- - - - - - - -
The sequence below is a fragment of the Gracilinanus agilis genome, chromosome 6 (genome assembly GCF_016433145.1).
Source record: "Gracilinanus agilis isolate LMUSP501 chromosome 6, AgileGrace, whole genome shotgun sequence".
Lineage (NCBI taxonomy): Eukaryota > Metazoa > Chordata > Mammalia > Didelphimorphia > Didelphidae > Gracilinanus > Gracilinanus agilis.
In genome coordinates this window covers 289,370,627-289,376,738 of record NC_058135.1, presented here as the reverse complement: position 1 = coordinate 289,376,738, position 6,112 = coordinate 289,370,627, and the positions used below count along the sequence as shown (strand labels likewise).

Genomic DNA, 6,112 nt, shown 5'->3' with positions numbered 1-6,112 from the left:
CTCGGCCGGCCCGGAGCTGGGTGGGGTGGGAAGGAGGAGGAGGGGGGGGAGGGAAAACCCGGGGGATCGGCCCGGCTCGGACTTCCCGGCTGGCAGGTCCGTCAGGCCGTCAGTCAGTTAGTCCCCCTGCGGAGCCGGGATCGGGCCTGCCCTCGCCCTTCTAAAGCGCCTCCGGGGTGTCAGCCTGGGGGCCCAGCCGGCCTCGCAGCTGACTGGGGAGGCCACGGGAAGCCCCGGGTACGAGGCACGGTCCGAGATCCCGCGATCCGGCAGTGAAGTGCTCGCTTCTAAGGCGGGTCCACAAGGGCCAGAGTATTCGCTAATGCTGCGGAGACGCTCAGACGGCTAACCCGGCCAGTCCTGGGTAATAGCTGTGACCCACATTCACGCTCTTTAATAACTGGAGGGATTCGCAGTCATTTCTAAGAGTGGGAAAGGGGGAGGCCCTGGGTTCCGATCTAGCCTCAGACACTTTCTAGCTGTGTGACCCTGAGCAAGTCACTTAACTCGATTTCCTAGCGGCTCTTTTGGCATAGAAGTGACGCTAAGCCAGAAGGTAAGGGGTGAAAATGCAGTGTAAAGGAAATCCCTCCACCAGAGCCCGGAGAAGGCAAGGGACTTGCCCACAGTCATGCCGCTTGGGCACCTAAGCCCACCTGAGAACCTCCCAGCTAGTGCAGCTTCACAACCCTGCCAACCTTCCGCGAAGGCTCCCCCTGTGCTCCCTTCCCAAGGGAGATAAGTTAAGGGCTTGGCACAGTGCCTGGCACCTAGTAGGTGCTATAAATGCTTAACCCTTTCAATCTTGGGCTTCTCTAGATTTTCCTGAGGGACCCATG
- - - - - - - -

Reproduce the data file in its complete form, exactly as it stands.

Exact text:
The sequence below is a fragment of the Gracilinanus agilis genome, chromosome 6 (genome assembly GCF_016433145.1).
Source record: "Gracilinanus agilis isolate LMUSP501 chromosome 6, AgileGrace, whole genome shotgun sequence".
Lineage (NCBI taxonomy): Eukaryota > Metazoa > Chordata > Mammalia > Didelphimorphia > Didelphidae > Gracilinanus > Gracilinanus agilis.
In genome coordinates this window covers 289,370,627-289,376,738 of record NC_058135.1, presented here as the reverse complement: position 1 = coordinate 289,376,738, position 6,112 = coordinate 289,370,627, and the positions used below count along the sequence as shown (strand labels likewise).

Genomic DNA, 6,112 nt, shown 5'->3' with positions numbered 1-6,112 from the left:
CTCGGCCGGCCCGGAGCTGGGTGGGGTGGGAAGGAGGAGGAGGGGGGGGAGGGAAAACCCGGGGGATCGGCCCGGCTCGGACTTCCCGGCTGGCAGGTCCGTCAGGCCGTCAGTCAGTTAGTCCCCCTGCGGAGCCGGGATCGGGCCTGCCCTCGCCCTTCTAAAGCGCCTCCGGGGTGTCAGCCTGGGGGCCCAGCCGGCCTCGCAGCTGACTGGGGAGGCCACGGGAAGCCCCGGGTACGAGGCACGGTCCGAGATCCCGCGATCCGGCAGTGAAGTGCTCGCTTCTAAGGCGGGTCCACAAGGGCCAGAGTATTCGCTAATGCTGCGGAGACGCTCAGACGGCTAACCCGGCCAGTCCTGGGTAATAGCTGTGACCCACATTCACGCTCTTTAATAACTGGAGGGATTCGCAGTCATTTCTAAGAGTGGGAAAGGGGGAGGCCCTGGGTTCCGATCTAGCCTCAGACACTTTCTAGCTGTGTGACCCTGAGCAAGTCACTTAACTCGATTTCCTAGCGGCTCTTTTGGCATAGAAGTGACGCTAAGCCAGAAGGTAAGGGGTGAAAATGCAGTGTAAAGGAAATCCCTCCACCAGAGCCCGGAGAAGGCAAGGGACTTGCCCACAGTCATGCCGCTTGGGCACCTAAGCCCACCTGAGAACCTCCCAGCTAGTGCAGCTTCACAACCCTGCCAACCTTCCGCGAAGGCTCCCCCTGTGCTCCCTTCCCAAGGGAGATAAGTTAAGGGCTTGGCACAGTGCCTGGCACCTAGTAGGTGCTATAAATGCTTAACCCTTTCAATCTTGGGCTTCTCTAGATTTTCCTGAGGGACCCATG